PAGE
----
# Measure Like a Mixologist: A Guide to Jiggers

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It used to be that when you saw a bartender using a jigger—a small measuring cup for drinks—you assumed he was either a new bartender or micromanaged by his superiors. Why else wouldn't he just "count," whereby you pour the bottle and issue a count in your head equivalent to the cup-measured pour?

Worse yet, the assumption would be that the bartender was being cheap. Nothing erodes customer confidence quicker than an ungenerous bartender, and the dual-sided metal cups might well have been the mascot of this stinginess. Of course, times change.

These are durable, useful, and can be easily rested between your fingers for

With the rise of bartending culture and classic cocktails, the jigger has become the mark of precision and care in crafting cocktails. We have now come to expect our Manhattans and Martinis will be made with some mathematical formulae—two to one or three to one—and measured to order. This is good news for cocktail purists.

It's been pointed out by industry luminaries that making cocktails resembles baking more than savory cooking. With baking you must measure ingredients in advance of cooking because after heat has been applied the product changes dramatically in texture and flavor. The same thing happens when we shake the cocktail with ice.

With savory cooking, often you can manipulate the product in process. A pinch of this or a pinch of that can be added to a flavorless sauce. With a cocktail, you have to dump it out and start again. You wouldn't want to do that, would you? Imagine your college-era friends screaming: alcohol abuse!

Fortunately there is a wide range of jiggers to choose from. Here are just a few that I've tried and would recommend.

Your standard double jiggers come in two sizes, one ounce and ½ ounce, or 1 ½ ounce and ¾ ounce. These are durable, useful, and can be easily rested between your fingers for steady pours. These are recommended but suffer one major flaw. What if you want to measure out 1 ¼ ounce or ¼ ounce? You're back to guessing.

MORE ON COCKTAILS:
Derek Brown: "Intro to Blenders"
Derek Brown: "The Mint Julep"

OXO has some very innovative culinary tools, and it's no surprise that it extends its line for bartenders, home or professional. The OXO double jigger resembles the standard double jigger but has two distinct features. First, it has a rubber grip in the middle that makes it more comfortable to hold, and, secondly, it has increments marked within the jigger such as 1/3 ounce or ¼ ounce. The only drawback I can see is that it's twice the price.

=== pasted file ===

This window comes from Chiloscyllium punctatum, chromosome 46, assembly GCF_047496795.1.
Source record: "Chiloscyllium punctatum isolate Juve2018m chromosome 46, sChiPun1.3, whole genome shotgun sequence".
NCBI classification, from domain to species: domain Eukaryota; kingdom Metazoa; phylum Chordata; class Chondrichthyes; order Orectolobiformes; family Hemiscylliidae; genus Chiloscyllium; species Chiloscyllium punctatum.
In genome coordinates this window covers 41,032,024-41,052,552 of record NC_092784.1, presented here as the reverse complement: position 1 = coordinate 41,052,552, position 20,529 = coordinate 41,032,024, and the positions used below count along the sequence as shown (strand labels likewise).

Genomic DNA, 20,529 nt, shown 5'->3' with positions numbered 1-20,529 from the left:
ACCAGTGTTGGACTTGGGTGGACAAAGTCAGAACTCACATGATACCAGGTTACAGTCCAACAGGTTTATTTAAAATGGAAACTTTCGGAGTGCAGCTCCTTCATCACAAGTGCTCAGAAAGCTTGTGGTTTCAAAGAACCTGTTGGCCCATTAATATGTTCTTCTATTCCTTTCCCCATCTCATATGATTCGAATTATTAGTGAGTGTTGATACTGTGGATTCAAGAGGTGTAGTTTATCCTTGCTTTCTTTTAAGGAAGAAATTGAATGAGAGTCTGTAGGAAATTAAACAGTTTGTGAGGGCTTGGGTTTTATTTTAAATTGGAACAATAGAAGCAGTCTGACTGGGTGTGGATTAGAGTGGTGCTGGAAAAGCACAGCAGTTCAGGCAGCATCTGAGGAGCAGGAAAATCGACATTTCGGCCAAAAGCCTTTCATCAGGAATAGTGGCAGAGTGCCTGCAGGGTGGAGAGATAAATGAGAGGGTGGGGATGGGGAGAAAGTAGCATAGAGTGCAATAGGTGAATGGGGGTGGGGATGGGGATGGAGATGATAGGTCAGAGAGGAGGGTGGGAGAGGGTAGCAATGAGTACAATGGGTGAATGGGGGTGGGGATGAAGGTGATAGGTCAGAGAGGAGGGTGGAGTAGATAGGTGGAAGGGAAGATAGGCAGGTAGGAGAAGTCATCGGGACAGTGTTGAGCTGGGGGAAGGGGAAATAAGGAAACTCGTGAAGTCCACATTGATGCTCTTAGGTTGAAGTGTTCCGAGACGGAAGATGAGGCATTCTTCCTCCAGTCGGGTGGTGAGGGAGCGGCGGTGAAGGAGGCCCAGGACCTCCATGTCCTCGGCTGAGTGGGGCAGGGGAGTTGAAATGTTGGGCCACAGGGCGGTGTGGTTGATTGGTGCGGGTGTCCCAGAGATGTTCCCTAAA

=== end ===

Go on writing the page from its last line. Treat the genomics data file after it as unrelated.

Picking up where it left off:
Fortunately, OXO also makes mini angled measuring cups that are not the prettiest to look at but are highly functional and cheap. You can pour overhead and see the increments. The metal version of its mini angled measuring cup adds a more visual appeal but is useless behind a low-lit bar, as the metal with black lines is hard to read without bright lighting.

Über Bar Tools has introduced a somewhat futuristic looking jigger called the ProJig, which has multiple measurements on either side while imitating a double jigger. Great idea, but it's a little hard to get adjusted to if you normally use a standard double jigger. That can be easily overcome, so my major complaint here is that it's plastic.

Lastly, Cocktail Kingdom has some beautiful double jiggers from Japan that are elegant and functional. I use a combination of these and the OXO double jiggers behind my bar.

Good luck jiggering!

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Derek Brown is a writer, illustrator, bartender, and co-owner of acclaimed bars The Passenger and Columbia Room in Washington, D.C. He sits on the board of directors for the Museum of the American Cocktail. More

Derek Brown is a writer, illustrator, bartender, and co-owner of acclaimed bars The Passenger and Columbia Room in Washington, D.C. He travels throughout the country and around the world in search of great drinks, and the stories behind them. Derek's methodical approach to cocktails was profiled in the Wall Street Journal's "A Master of Mixological Science" and his martini lauded as the best in America by GQ. He's been in numerous media outlets featuring his approach to better drinking, including CNN, The Rachel Maddow Show and FOX. Derek is a founding member of the D.C. Craft Bartender's Guild and on the board of directors for the Museum of the American Cocktail.

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